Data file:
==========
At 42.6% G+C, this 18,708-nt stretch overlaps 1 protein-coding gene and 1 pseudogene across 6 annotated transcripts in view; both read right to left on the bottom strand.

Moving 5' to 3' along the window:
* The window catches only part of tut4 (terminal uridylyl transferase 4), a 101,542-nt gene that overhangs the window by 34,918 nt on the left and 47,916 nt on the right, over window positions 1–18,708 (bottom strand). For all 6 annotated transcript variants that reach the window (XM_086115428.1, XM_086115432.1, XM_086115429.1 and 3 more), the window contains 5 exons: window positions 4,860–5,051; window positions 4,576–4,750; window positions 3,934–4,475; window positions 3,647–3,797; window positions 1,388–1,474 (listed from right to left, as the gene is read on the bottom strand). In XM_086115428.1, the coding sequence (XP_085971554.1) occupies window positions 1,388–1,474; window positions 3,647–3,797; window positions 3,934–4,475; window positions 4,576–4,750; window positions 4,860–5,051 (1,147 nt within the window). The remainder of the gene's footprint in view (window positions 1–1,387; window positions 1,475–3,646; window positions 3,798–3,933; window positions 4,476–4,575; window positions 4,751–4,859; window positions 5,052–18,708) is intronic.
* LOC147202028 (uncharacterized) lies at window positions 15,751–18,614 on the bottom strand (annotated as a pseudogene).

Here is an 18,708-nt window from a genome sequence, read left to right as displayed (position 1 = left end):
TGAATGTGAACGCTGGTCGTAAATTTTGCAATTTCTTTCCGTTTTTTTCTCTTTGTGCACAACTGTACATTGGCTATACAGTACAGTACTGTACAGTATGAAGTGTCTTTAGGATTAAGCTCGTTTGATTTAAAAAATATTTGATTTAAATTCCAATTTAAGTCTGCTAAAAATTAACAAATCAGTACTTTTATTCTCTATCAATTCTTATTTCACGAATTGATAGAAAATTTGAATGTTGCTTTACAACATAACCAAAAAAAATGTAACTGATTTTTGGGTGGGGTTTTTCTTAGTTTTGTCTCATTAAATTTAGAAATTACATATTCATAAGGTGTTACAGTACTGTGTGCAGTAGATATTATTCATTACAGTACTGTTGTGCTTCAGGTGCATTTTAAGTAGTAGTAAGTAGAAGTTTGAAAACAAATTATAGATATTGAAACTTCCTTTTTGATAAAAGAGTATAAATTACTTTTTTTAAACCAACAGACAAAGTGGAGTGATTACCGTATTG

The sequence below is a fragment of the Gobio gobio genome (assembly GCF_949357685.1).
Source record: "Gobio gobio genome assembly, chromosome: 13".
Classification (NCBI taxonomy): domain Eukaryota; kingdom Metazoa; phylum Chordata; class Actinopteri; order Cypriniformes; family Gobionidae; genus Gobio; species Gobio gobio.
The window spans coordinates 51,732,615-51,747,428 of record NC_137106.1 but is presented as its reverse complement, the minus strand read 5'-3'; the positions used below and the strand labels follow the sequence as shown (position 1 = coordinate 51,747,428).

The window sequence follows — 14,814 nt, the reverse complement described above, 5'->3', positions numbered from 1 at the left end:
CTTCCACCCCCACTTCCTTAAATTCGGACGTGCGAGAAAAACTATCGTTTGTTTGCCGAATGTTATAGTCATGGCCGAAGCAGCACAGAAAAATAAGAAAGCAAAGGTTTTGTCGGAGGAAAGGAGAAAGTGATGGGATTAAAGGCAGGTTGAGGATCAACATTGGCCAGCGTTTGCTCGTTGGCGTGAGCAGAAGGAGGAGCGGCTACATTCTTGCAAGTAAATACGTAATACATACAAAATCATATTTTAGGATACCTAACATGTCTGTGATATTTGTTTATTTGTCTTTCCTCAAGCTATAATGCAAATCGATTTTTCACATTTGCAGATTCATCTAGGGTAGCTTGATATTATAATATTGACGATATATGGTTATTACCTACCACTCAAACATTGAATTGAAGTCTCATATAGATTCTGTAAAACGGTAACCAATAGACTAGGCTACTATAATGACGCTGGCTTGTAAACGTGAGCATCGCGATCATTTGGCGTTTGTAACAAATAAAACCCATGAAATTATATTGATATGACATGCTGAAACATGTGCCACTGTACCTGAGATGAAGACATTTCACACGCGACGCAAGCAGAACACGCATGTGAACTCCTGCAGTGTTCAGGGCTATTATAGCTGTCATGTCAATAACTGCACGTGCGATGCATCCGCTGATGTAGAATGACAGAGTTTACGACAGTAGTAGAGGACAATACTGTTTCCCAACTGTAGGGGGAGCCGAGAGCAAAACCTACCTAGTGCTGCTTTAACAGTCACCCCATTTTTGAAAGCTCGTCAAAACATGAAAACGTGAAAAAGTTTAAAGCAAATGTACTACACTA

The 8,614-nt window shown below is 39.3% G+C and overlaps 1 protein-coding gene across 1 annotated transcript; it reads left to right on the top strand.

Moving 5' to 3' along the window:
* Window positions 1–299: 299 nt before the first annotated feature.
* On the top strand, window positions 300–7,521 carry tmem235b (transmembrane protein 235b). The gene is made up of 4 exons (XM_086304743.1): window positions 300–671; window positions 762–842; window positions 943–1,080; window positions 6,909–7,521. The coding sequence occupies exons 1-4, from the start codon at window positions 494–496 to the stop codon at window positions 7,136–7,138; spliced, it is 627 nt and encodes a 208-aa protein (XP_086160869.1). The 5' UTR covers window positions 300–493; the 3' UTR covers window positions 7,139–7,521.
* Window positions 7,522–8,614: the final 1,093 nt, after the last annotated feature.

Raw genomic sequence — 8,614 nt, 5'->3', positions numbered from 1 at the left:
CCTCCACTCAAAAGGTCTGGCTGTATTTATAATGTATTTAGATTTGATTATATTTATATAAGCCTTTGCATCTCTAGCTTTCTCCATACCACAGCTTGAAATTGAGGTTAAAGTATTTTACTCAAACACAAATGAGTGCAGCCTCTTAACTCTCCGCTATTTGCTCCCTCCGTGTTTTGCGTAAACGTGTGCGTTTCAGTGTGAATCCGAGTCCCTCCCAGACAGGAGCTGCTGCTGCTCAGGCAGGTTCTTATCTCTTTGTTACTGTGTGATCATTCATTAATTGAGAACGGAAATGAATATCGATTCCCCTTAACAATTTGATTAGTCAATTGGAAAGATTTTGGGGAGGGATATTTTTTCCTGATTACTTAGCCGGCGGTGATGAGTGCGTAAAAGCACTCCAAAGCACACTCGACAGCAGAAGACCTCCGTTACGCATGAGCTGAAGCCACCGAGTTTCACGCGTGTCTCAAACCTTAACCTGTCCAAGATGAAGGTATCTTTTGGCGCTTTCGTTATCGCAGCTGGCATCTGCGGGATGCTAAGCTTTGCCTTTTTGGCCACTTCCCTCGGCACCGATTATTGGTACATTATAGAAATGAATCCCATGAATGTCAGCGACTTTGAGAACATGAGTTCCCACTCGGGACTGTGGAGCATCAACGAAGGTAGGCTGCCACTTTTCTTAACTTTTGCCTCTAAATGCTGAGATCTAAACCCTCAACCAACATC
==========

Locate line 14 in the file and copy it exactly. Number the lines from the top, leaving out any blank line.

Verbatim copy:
Moving 5' to 3' along the window: